Royal Library in Copenhagen | Schmidt Hammer Lassen | Architecture

First multifunctional library in Denmark turns 10

A remarkable and innovative building of its time, the extension to the Royal Danish Library in Copenhagen celebrates its 10-year anniversary this week.

When the Royal Library in Copenhagen opened to the public 10 years ago, there was general concern in society that libraries might become redundant in the future. But contrary to this, the role and influence of libraries are positioned to increase as our civic and ‘free’ space diminishes Libraries are needed as much as ever in the 21st century as hubs for information, research, learning, communication and culture.

A timeless cultural landmark, schmidt hammer lassen architects' sharp monolith in black marble with its tilting angles on the port of Copenhagen is attracting many tourists and citizens for its architecture. However, the library is also hailed for the new values it set out to introduce: The library as an open, democratic institution embracing not only the study of books but opening up to many other media and cultural activities.

The Royal Library was ahead of its time and the first in Denmark to introduce such groundbreaking values to a previously dusty institution. Many cities around the world are erecting impressive new libraries all adding ever more functions to the institution and not even calling it a library anymore.

The digitalization of media will have an even more profound impact on the libraries in the future while still leaving room for the traditional book. In collaboration with the pioneering public library in Aarhus on the mainland of Denmark, schmidt hammer lassen architects are now developing just such a library for the future called Urban Mediaspace.

The company won the international competition for the 30.000 m2 library earlier this year. The architecture of the building with its open levels and visual contact to the outside world will embrace all new media, experiment with new formats and new ways of learning, networking and socializing. At the same time its function as a 24/7 pivot of the city’s cultural life is secured through informal meeting places and venues for cultural events.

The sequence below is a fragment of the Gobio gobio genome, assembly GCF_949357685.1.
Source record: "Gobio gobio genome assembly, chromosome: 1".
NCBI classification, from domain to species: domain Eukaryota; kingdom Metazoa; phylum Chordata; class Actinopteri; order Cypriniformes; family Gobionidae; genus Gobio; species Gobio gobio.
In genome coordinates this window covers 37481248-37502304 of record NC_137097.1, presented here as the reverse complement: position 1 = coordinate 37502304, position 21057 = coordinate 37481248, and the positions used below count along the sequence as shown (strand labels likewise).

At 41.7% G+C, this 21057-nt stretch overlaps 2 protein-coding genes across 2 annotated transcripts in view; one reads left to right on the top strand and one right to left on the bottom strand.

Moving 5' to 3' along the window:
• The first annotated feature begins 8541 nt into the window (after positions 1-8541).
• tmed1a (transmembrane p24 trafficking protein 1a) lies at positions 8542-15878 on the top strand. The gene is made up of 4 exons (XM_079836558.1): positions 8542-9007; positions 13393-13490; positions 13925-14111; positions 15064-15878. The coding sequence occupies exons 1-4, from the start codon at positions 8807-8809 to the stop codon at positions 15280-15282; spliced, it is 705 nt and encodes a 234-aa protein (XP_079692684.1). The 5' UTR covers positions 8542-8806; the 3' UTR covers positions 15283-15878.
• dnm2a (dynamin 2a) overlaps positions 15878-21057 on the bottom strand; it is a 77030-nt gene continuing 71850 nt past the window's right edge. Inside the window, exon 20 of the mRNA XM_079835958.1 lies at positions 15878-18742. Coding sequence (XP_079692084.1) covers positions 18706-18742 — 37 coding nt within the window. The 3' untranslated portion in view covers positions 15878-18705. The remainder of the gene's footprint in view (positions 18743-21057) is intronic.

The range of the practice library work extends from The Royal Library in Copenhagen, to the above mentioned Urban Mediaspace, to the design of public community libraries in Sweden, Denmark and the UK. This diversity has developed the practice’s understanding of the issues pertinent to contemporary library and learning space design; how to design for the future at a time where technology is moving so rapidly; how to mix and balance a variety of activities from studying to socialising to storing books; how to design sustainably, in the widest possible sense.

The creation of the Royal Library paved the way for Schmidt hammer lassen architects to become experts on libraries.

“We are drawn to these projects for their potential to engage the public and not only to give cultural and social life to their cities and towns but also for their ability to work as a accelerator for learning and knowledge,” reflects Founding Partner Bjarne Hammer, 10 years after the practice first library was inaugurated.


The Royal Library figures among the architectural icons on the Copenhagen waterfront.
The extension to the library is an imaginatively conceived monolith of seven storeys – a sculptured casket clad in lustrous black granite.
The classic cube is animated by the facades’ strikingly tilted planes and obliquely sheared surfaces, and by the airy, glazed ground floor that allows the “diamond” to float.
A broad “crevasse” cleaves the mass into two, creating space for a light-filled atrium.
A large, vibrant, organic space set on the axis that connects the water with the city – and the new library building with the old.

Apart from housing the library’s key functions, the extension incorporates a bookshop, café, restaurant, a clutch of research centres and archives, a roof terrace and the Queen’s Hall, seating 600 and providing a venue for concerts, stage performances and conferences. The library extension sits on the new plaza Søren Kierkegaard Plads – a popular focal point at the heart of the bustling life of the city.
The Royal Library (DK)
Søren Kierkegaards Plads, Copenhagen, Denmark
Area:28,000m2, New build extension 21,000 m2.
Refurbishment: 7,000 m2
Construction period:1995 - 1999
Award:1st prize
Competition type:Open, international - 1993
Client:Ministry of Culture
Architect: schmidt hammer lassen
Engineer: Moe & Brødsgaard
Others: Acoustics: Anders Gade
Distinction: Copenhagen Municipality’s Architecture Prize 2000Nykredits Arkitekturpris 2001 (the Nykredit Architecture Prize 2001)Nominated for the Mies van der Rohe Award 2000Du Pont Benedictus Award 2003